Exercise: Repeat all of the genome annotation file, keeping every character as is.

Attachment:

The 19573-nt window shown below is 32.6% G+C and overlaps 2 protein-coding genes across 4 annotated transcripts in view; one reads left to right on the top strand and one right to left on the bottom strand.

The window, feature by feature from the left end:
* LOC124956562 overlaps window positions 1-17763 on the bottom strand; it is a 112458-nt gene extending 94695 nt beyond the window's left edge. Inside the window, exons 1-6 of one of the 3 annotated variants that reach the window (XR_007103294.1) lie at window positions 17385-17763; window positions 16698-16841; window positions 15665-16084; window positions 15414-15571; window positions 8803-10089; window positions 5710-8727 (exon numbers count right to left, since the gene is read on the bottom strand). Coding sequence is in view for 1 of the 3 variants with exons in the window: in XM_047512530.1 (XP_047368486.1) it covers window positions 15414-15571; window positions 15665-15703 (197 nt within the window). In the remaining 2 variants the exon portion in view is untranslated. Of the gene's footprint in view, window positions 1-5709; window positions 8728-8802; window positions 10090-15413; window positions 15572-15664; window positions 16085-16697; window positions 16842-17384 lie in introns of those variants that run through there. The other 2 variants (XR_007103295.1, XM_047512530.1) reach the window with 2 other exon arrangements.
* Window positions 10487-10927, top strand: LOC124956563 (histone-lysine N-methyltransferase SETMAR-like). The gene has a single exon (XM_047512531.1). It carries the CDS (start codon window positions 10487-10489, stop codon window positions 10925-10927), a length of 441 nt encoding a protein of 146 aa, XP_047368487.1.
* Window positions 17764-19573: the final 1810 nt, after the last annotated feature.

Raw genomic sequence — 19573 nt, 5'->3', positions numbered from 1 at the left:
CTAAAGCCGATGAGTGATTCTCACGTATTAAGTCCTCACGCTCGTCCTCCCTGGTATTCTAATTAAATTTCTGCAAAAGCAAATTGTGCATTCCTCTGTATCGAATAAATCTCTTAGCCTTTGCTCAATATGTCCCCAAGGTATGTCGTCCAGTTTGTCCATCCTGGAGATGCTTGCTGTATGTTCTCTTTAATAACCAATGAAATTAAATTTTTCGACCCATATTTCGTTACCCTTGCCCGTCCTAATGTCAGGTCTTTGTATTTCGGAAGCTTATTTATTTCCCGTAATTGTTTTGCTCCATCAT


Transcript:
The 19573-nt window shown below is 32.6% G+C and overlaps 2 protein-coding genes across 4 annotated transcripts in view; one reads left to right on the top strand and one right to left on the bottom strand.

The window, feature by feature from the left end:
* LOC124956562 overlaps window positions 1-17763 on the bottom strand; it is a 112458-nt gene extending 94695 nt beyond the window's left edge. Inside the window, exons 1-6 of one of the 3 annotated variants that reach the window (XR_007103294.1) lie at window positions 17385-17763; window positions 16698-16841; window positions 15665-16084; window positions 15414-15571; window positions 8803-10089; window positions 5710-8727 (exon numbers count right to left, since the gene is read on the bottom strand). Coding sequence is in view for 1 of the 3 variants with exons in the window: in XM_047512530.1 (XP_047368486.1) it covers window positions 15414-15571; window positions 15665-15703 (197 nt within the window). In the remaining 2 variants the exon portion in view is untranslated. Of the gene's footprint in view, window positions 1-5709; window positions 8728-8802; window positions 10090-15413; window positions 15572-15664; window positions 16085-16697; window positions 16842-17384 lie in introns of those variants that run through there. The other 2 variants (XR_007103295.1, XM_047512530.1) reach the window with 2 other exon arrangements.
* Window positions 10487-10927, top strand: LOC124956563 (histone-lysine N-methyltransferase SETMAR-like). The gene has a single exon (XM_047512531.1). It carries the CDS (start codon window positions 10487-10489, stop codon window positions 10925-10927), a length of 441 nt encoding a protein of 146 aa, XP_047368487.1.
* Window positions 17764-19573: the final 1810 nt, after the last annotated feature.

Raw genomic sequence — 19573 nt, 5'->3', positions numbered from 1 at the left:
CTAAAGCCGATGAGTGATTCTCACGTATTAAGTCCTCACGCTCGTCCTCCCTGGTATTCTAATTAAATTTCTGCAAAAGCAAATTGTGCATTCCTCTGTATCGAATAAATCTCTTAGCCTTTGCTCAATATGTCCCCAAGGTATGTCGTCCAGTTTGTCCATCCTGGAGATGCTTGCTGTATGTTCTCTTTAATAACCAATGAAATTAAATTTTTCGACCCATATTTCGTTACCCTTGCCCGTCCTAATGTCAGGTCTTTGTATTTCGGAAGCTTATTTATTTCCCGTAATTGTTTTGCTCCATCAT